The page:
Rubus fruticosus 'Chester'
Common Name: blackberry
Type: Fruit
Family: Rosaceae
Zone: 5 to 8
Height: 3.00 to 5.00 feet
Spread: 3.00 to 5.00 feet
Bloom Time: April to May
Bloom Description: Pinkish white
Sun: Full sun to part shade
Water: Medium
Maintenance: Medium
Flower: Showy
Attracts: Birds, Butterflies
Fruit: Showy, Edible

Culture

Best grown in moist, organically rich, slightly acidic, well-drained soil in full sun to part shade. Intolerant of wet soils. Raised beds should be considered in areas with heavy clay soils. Plants are perennial but canes are biennial. For established shrubs, tip-prune new vegetative (non-fruiting) canes in summer. Immediately after fruit harvest, remove all canes that fruited to the ground. In late winter to early spring, remove any canes damaged by winter and thin the remaining canes to 4 or 5 strong, well-spaced canes plus trim the laterals thereof. Plants generally perform best when staked.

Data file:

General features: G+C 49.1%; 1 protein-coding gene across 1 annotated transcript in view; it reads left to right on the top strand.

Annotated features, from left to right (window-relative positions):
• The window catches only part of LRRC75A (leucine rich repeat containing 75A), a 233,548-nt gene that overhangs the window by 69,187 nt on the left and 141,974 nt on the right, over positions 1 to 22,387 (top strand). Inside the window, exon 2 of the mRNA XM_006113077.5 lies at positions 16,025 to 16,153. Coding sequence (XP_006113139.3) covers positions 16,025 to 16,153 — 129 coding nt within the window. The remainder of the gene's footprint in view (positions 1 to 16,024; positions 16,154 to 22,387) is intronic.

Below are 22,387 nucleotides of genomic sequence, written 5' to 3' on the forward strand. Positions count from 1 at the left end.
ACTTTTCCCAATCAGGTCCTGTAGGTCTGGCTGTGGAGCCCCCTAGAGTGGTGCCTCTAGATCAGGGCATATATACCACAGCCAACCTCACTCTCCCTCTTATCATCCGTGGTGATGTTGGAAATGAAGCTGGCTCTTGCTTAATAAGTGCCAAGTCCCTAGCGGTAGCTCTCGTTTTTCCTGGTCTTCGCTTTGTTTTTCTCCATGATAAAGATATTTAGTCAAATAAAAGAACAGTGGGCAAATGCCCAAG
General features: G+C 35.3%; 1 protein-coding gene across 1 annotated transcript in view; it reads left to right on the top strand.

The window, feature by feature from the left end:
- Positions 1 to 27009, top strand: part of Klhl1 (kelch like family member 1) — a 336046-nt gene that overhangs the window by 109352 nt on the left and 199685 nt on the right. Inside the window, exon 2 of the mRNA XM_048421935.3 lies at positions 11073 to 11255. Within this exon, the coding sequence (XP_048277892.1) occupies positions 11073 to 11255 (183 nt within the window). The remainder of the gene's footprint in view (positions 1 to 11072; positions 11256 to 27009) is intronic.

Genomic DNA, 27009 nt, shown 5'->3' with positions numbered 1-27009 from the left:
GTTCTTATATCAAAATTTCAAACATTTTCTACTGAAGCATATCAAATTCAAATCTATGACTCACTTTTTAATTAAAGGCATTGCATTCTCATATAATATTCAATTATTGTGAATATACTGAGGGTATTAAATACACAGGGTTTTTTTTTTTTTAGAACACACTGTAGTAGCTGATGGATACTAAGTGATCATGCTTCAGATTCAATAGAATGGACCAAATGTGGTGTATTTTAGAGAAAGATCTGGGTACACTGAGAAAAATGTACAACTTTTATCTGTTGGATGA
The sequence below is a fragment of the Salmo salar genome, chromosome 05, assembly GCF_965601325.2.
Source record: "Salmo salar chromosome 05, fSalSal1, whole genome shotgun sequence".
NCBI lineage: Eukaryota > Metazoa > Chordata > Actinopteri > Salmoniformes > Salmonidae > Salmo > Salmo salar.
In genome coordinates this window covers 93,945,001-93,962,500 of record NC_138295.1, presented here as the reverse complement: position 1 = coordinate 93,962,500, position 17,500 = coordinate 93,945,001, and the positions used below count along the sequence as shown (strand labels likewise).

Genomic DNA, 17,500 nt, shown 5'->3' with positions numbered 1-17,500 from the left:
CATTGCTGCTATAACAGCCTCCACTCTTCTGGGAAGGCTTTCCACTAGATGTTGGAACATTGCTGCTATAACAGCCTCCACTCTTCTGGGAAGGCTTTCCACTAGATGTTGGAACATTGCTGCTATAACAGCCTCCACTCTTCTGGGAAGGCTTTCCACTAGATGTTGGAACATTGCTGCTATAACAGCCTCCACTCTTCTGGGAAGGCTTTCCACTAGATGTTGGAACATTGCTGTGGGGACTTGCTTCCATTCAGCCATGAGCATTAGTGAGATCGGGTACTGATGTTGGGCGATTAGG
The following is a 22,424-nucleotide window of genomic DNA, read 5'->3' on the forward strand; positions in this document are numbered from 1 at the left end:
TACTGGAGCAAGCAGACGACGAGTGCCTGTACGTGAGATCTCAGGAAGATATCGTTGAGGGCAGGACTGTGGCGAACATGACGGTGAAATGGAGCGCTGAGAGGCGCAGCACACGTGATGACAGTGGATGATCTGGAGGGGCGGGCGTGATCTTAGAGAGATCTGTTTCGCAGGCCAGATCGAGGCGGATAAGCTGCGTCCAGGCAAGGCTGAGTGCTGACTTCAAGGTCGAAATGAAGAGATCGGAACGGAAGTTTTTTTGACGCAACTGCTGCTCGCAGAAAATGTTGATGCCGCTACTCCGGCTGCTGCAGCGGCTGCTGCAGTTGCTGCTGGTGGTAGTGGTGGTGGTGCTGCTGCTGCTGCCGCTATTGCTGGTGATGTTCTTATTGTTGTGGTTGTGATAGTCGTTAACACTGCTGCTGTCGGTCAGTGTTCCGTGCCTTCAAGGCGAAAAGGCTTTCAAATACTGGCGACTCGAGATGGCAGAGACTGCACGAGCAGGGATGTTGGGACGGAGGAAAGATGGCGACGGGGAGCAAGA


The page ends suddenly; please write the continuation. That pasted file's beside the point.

Noteworthy Characteristics

‘Chester’ is a semi-erect, thornless blackberry cultivar. This is a self-fruitful, free-standing, thornless shrub that produces one crop of fruit per year. Clusters of pinkish-white, 5-petaled, rose-like flowers in spring give way to firm blackberries of excellent eating quality that mature in summer (mid- to late July in St. Louis). ‘Chester’ fruit is very similar to that of R. ‘Illini Hardy’.

Problems

Anthracnose, botrytis and verticillium wilt can be serious disease problems. Cane borers and crown borers are potentially serious insect pests.

Garden Uses

Although the flowers are attractive, this blackberry is grown primarily as a food crop and it not considered appropriate for ornamental use.